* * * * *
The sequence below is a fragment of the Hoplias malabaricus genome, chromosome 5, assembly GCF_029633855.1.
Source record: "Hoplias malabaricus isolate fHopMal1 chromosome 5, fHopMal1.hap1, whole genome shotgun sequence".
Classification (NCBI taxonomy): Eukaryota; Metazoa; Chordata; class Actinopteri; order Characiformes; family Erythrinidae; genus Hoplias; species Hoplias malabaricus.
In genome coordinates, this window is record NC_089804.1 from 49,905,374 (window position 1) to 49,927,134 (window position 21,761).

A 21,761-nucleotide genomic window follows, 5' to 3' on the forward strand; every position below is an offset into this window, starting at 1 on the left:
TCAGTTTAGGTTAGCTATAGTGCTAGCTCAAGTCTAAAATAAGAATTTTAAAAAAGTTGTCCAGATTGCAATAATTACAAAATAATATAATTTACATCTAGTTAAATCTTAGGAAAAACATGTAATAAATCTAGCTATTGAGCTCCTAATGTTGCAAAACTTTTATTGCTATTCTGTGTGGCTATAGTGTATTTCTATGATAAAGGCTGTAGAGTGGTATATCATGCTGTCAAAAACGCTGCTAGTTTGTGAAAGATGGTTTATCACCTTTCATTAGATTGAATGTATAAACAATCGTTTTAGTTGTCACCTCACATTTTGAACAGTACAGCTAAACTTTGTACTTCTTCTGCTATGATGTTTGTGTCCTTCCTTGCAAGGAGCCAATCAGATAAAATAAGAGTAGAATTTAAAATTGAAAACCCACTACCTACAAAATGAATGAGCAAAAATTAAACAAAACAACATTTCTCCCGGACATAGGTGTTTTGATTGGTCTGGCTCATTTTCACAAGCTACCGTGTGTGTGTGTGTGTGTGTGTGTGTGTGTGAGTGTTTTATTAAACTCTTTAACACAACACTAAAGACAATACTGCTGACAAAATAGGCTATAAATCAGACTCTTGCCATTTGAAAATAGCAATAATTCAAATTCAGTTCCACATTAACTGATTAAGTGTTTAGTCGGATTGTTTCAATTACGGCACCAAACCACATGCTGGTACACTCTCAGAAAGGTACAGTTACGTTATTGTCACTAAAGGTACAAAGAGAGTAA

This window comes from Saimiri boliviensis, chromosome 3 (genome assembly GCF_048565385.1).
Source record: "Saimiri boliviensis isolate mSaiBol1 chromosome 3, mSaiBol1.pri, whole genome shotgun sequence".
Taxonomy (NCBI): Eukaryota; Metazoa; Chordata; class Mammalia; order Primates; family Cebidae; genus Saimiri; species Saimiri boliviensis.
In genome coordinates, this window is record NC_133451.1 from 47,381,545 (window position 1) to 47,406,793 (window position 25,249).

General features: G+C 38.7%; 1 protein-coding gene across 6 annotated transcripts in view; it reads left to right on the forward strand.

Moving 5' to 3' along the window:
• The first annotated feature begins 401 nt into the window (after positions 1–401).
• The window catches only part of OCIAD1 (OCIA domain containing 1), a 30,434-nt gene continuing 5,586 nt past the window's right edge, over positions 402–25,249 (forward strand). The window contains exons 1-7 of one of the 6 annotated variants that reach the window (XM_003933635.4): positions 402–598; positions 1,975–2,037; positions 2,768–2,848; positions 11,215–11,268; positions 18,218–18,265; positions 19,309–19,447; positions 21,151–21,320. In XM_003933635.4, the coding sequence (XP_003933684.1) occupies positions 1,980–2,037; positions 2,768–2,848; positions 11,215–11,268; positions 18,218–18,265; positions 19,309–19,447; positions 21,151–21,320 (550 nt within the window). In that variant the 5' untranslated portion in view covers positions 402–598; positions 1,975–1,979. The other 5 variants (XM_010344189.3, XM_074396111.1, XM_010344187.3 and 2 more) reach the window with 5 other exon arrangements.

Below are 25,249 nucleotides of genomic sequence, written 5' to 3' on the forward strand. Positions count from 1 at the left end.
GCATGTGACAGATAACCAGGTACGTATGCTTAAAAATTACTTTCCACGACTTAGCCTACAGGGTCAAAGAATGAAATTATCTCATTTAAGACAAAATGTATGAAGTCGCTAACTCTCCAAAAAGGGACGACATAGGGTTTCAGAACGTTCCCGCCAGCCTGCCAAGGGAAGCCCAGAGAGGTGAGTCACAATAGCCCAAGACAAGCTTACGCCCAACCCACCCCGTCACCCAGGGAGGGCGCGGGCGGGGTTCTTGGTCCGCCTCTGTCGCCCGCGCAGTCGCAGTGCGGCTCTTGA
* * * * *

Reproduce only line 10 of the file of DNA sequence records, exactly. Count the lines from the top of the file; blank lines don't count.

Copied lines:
In genome coordinates, this window is record NC_133451.1 from 47,381,545 (window position 1) to 47,406,793 (window position 25,249).